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Friday 28th October 2016

Vaccines may prevent cancer

17th March 2006

A report says that anti-viral vaccines have the potential to prevent one in ten cases of cancer in Britain, and as many as 25% in the developing world. The study by Cancer Research UK estimates there are more than 1.8 million new cases of virus-associated cancer world-wide each year, and that just a handful of viruses are to blame.

It says greater investment in new vaccines could be a highly productive way to combat cancer. Rival drug companies are battling to bring products to market, with the expectation that they could prevent around 70% of all cases of the disease.

Cancers linked to infection with particular viruses include cervix, stomach, liver, nasopharyngeal carcinoma, lymphomas and leukaemia. The report stresses that only a small proportion of people infected with viruses linked to cancer go on to develop the disease.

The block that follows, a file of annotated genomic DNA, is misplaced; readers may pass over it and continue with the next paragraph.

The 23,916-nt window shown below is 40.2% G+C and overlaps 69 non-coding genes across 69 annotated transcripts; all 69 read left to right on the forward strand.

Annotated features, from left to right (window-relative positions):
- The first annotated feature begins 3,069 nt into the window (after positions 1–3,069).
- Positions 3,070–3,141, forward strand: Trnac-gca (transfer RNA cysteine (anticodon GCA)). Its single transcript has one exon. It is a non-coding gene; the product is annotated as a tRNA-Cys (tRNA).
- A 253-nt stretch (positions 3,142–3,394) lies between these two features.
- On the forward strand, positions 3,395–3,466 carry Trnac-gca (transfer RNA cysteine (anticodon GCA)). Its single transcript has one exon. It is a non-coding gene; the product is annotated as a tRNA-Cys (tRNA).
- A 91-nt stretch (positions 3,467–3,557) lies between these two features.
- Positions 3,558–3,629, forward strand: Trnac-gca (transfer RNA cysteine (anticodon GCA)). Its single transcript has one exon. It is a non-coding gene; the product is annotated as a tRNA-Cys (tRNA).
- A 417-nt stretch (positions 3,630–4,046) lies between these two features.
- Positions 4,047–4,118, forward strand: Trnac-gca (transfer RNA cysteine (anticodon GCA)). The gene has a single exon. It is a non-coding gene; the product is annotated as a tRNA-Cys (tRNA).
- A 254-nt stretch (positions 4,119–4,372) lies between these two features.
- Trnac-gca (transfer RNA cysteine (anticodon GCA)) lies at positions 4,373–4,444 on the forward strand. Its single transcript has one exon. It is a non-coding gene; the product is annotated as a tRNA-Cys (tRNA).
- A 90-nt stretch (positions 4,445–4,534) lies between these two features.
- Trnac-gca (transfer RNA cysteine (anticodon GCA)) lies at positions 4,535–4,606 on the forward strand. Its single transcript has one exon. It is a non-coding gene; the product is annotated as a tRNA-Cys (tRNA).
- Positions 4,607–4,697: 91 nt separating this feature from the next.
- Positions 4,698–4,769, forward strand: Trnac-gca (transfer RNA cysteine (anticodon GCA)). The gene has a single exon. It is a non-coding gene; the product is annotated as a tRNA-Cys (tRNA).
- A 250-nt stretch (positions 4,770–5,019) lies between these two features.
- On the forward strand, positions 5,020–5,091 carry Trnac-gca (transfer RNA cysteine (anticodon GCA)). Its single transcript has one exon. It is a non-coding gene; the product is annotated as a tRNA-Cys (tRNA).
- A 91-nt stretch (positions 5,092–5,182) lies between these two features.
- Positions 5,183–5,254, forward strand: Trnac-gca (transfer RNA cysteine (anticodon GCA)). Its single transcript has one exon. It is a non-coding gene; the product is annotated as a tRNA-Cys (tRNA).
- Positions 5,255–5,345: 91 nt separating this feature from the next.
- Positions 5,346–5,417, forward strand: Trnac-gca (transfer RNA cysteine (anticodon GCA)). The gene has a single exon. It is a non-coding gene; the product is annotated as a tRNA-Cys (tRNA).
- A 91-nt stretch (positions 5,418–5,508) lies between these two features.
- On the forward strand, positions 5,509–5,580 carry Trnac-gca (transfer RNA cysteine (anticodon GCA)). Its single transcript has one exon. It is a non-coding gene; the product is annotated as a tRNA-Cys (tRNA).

Lead researcher Professor Alan Rickinson, from the University of Birmingham, said that studying the association between infectious agents and human cancers is important because infection represents one defined link in the chain of events leading to cancer development. Knowing this helps us to trace other links in the chain. If the chain is broken by preventing the infection through vaccination, then the cancer can be prevented from developing.




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